Directed mutagenesis studies have unveiled “cryptic” epistasis between amino acid substitutions that distinguish deeply diverged orthologous proteins (7, 11, 13, 14). Similarly, experimental studies of microbial systems have revealed intragenic epistasis between sites that underwent successive allelic substitutions but that were never simultaneously polymorphic (6, 10). By contrast, the interacting mutations in deer mouse Hb are segregating in natural populations and, given the extensive intragenic and intergenic LD, the epistasis contributes to additive genetic variance in Hb function, providing an explanation for the previously documented variation in anion sensitivity of deer mouse Hbs (17, 18). Given the evidence for spatially varying selection on Hb polymorphism in relation to altitude, the pervasiveness of sign epistasis for Hb-O2 affinity suggests that the selection coefficient for a given allele will often be highly dependent on the allelic composition of the local population. Thus, sign epistasis among segregating amino acid variants may exert a strong influence on allele frequency dynamics and mutational pathways of protein evolution.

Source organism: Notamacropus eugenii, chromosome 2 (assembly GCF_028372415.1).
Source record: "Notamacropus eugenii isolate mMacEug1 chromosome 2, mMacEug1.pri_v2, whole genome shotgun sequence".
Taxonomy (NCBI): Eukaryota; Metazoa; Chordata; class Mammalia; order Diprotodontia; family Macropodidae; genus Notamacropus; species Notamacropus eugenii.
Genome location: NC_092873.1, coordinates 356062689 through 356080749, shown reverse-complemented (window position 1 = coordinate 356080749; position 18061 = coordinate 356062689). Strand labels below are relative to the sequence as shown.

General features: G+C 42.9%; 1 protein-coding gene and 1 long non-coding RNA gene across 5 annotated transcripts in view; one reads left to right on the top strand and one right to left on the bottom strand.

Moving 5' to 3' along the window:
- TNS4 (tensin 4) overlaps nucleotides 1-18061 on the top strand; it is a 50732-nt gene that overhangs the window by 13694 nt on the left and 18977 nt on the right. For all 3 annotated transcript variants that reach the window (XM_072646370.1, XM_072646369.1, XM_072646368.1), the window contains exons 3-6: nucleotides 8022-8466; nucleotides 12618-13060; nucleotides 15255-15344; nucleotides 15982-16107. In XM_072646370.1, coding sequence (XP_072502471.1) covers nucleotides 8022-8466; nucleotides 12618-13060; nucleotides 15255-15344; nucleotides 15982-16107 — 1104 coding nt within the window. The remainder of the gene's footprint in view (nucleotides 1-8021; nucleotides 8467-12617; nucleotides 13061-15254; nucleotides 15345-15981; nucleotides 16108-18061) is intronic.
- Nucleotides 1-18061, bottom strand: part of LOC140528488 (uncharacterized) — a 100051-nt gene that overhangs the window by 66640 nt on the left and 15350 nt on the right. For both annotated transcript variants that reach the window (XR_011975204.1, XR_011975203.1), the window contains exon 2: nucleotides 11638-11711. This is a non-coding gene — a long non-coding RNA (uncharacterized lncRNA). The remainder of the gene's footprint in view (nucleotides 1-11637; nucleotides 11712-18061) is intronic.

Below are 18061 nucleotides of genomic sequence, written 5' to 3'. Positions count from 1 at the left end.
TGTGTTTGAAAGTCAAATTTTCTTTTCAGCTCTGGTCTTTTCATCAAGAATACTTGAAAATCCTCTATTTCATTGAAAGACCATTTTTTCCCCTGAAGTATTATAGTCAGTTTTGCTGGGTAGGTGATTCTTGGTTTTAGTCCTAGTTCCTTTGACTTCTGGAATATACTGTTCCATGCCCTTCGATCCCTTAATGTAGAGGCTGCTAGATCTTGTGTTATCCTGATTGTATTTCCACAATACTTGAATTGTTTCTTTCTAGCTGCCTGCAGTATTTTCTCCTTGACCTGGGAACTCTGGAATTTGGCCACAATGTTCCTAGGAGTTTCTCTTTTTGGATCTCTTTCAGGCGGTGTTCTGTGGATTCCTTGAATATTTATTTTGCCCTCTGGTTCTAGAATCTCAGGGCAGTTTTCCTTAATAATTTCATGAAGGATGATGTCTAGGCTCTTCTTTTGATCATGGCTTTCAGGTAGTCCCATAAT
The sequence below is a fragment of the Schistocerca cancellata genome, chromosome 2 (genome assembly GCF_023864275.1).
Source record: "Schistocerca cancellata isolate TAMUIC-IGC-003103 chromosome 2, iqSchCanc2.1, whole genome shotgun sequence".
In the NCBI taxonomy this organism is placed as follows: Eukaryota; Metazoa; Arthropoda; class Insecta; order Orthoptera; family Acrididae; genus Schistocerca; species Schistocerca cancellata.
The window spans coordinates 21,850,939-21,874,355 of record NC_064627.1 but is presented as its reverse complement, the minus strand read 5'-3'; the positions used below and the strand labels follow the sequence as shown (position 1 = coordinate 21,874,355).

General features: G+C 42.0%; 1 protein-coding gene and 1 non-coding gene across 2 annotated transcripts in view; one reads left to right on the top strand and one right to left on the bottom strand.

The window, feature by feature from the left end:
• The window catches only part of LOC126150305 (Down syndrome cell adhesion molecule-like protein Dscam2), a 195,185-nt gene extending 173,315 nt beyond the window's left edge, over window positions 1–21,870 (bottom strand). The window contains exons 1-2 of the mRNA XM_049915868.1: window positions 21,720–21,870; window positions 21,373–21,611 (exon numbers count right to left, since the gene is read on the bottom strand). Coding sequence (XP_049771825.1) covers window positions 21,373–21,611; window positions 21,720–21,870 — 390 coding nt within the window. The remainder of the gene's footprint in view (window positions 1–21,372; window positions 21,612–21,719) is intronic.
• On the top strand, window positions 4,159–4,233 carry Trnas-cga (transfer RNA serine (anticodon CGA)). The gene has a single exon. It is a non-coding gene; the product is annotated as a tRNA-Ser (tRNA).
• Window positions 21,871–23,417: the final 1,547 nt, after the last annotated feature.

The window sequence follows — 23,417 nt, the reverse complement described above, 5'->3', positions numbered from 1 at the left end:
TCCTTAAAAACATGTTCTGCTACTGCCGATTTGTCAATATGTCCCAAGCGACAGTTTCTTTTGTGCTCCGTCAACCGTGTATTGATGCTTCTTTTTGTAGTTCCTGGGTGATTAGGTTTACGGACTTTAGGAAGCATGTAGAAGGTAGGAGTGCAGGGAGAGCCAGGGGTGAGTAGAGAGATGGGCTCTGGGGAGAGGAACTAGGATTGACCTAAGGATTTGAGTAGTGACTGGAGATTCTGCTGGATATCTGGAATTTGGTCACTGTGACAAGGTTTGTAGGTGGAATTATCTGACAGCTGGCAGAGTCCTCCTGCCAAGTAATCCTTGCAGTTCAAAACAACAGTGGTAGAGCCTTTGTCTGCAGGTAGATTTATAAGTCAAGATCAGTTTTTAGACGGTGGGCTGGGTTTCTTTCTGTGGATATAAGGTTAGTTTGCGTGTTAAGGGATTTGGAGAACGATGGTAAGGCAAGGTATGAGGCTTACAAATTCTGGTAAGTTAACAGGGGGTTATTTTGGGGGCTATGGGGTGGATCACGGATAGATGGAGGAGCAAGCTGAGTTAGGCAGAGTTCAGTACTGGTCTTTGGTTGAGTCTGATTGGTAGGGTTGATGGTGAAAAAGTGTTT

Supplementary Materials

Materials and Methods

Figs. S1 to S5

Table S1

References (2641)

References and Notes

  1. Materials and methods are available as supplementary materials on Science Online.
  2. Acknowledgments: Funded by grants from the NIH–National Heart, Lung, and Blood Institute (R01 HL087216 and HL087216-S1), the NSF (DEB-0614342 and IOS-0949931), and the Faculty of Science and Technology, Aarhus University. We thank S. Kachman for statistical advice, A. Bang for assistance in the lab, and M. Harms, S. Smith, and two reviewers for helpful comments. All experimental data are tabulated in the main text and in the supplementary materials.